Monday, April 30, 2007

Why Care about the Farm Bill?

Congress is set to make key decisions in the 2007 Farm Bill that will have far-reaching impacts on food and the environment. edible San Francisco writer Bonnie Azab Pwell interviews Marin Agricultural Land Trust (MALT) co-founder Ralph Grossi and tells us why we all should be involved, whether you're a farmer or not.
The last time Congress sat down and hammered away at the Farm Bill was 2002, at a time when Global Warming was still a debate at Capitol Hill. This time around, it is clear that we need to find alternatives to oil, and many lobbyists are pushing for greater funding for alternative fuels such as ethanol and biodeisel. This rush to push these energies may seem like everyone's starting to get it that something must be done, but are bio fuels the magic answer?
Not likely, say many experts. According to Grossi, "Biofuel's impact on the environment will be significant. Land that is currently been strictly in conservation use, under the Conservation Reserve Program, will be under a lot of pressure to go back into row-crop production. We expect that a few million acres will probably migrate back into crop production. That's a loss, particularly to wildlife habitat. Second, because of the high proces driven by renewable fuels primarily, it is now profitable to grow crops on less productive land. We'll see some more migration of cropping into fragile landscapes...those landscape are not in production for a reason: they have low productivity and require a lot more fertilizer, or have high erosion rates..."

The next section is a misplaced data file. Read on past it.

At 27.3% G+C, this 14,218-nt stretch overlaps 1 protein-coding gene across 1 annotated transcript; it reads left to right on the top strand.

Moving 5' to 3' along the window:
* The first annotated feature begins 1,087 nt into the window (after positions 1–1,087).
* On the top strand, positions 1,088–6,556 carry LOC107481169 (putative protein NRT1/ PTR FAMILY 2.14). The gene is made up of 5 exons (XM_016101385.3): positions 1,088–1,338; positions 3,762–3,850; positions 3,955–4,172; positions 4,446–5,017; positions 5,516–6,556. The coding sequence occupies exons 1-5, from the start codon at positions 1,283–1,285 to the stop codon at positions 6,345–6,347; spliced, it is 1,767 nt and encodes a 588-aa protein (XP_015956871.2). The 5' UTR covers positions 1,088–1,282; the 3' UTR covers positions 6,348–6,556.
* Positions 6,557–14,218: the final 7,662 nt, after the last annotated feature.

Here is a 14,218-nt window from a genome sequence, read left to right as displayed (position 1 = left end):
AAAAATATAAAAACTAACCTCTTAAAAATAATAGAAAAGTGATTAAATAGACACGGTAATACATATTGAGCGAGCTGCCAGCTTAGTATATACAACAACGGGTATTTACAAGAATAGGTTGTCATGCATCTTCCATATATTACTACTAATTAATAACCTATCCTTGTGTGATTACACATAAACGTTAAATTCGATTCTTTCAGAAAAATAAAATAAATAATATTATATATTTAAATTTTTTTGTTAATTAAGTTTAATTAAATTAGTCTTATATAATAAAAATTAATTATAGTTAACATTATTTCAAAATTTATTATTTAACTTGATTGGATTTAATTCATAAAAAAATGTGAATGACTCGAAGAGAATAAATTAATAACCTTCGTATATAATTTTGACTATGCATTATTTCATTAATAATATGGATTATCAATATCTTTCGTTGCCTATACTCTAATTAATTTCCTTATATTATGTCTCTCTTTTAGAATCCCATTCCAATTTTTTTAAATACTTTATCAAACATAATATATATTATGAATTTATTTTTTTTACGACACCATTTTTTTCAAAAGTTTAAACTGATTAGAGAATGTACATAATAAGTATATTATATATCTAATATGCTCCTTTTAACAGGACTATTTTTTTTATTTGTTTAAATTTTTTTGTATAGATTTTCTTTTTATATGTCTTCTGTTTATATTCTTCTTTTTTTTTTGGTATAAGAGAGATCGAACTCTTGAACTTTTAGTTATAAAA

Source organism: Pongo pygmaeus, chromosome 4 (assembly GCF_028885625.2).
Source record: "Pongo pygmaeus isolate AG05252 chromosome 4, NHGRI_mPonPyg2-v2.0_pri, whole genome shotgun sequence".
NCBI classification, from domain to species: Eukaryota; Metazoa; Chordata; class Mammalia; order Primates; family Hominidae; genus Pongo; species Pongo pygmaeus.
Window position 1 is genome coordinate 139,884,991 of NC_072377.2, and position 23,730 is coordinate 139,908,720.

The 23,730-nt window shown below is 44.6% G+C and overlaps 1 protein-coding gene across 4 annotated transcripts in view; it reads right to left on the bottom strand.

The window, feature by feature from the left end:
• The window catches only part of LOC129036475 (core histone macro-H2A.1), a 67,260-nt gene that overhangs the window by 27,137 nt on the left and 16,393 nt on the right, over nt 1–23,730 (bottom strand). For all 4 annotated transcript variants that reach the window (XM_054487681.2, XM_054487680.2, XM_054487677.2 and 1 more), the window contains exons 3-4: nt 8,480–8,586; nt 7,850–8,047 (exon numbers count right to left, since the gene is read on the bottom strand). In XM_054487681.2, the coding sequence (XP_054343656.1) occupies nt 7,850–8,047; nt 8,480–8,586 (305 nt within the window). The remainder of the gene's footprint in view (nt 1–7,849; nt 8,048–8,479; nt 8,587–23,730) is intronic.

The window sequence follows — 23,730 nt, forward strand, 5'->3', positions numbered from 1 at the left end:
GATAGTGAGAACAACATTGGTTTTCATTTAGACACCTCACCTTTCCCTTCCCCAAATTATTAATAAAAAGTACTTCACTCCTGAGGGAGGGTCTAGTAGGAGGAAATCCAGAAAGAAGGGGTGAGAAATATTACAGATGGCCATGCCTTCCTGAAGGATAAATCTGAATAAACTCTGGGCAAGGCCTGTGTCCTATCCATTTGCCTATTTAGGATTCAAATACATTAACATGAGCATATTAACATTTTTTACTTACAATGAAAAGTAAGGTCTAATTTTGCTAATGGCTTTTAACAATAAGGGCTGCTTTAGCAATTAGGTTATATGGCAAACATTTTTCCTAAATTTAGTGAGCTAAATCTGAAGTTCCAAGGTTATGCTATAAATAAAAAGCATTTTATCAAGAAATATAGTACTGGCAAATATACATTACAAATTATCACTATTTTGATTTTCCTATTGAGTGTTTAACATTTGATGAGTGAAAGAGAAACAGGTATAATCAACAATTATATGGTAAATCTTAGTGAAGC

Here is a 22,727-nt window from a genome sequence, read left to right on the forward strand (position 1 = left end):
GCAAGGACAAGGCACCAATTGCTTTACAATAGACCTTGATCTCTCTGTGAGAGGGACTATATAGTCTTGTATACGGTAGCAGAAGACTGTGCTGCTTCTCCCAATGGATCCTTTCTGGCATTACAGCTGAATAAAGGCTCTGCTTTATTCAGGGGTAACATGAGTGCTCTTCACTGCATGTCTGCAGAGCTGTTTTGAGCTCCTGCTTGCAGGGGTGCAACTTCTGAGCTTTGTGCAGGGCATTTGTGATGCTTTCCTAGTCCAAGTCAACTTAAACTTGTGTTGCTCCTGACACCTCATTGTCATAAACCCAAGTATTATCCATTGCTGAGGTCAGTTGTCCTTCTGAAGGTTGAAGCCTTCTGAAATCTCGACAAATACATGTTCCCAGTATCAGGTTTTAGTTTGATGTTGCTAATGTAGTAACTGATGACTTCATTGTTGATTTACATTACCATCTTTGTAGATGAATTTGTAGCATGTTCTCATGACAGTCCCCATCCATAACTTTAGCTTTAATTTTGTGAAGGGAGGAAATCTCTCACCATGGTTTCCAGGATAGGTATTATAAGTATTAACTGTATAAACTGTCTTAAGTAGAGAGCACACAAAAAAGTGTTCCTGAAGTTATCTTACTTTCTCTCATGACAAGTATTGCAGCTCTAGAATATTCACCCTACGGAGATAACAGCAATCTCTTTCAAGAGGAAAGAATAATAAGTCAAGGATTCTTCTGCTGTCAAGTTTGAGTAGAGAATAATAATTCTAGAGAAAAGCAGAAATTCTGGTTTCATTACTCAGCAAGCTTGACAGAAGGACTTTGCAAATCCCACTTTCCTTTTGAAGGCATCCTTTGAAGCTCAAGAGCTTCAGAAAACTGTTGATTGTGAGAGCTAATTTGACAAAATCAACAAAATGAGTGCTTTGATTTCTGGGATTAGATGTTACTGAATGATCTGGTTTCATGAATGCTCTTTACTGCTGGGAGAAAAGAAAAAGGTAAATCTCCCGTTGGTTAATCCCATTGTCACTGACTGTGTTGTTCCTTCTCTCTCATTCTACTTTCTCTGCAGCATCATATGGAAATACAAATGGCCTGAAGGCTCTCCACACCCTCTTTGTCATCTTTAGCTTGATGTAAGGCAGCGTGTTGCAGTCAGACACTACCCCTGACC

Grossi believes a big overhaul of the Farm Bill is in order. Currently, there is a subsidy built into funding commodities that don't sell as well in the marketplace, and often farmers are chosing their crops based on those subsidies rather than on their market values. This taxes the whole system that was intended to be a safety net should farmers have a bad year. Grossi beleives that if prices were set at marekt rates, subsidies could go towards other areas, like land conservation.

Unfortunately I couldn't find the article online, but if you'd like a hard copy of the Spring issue, go to

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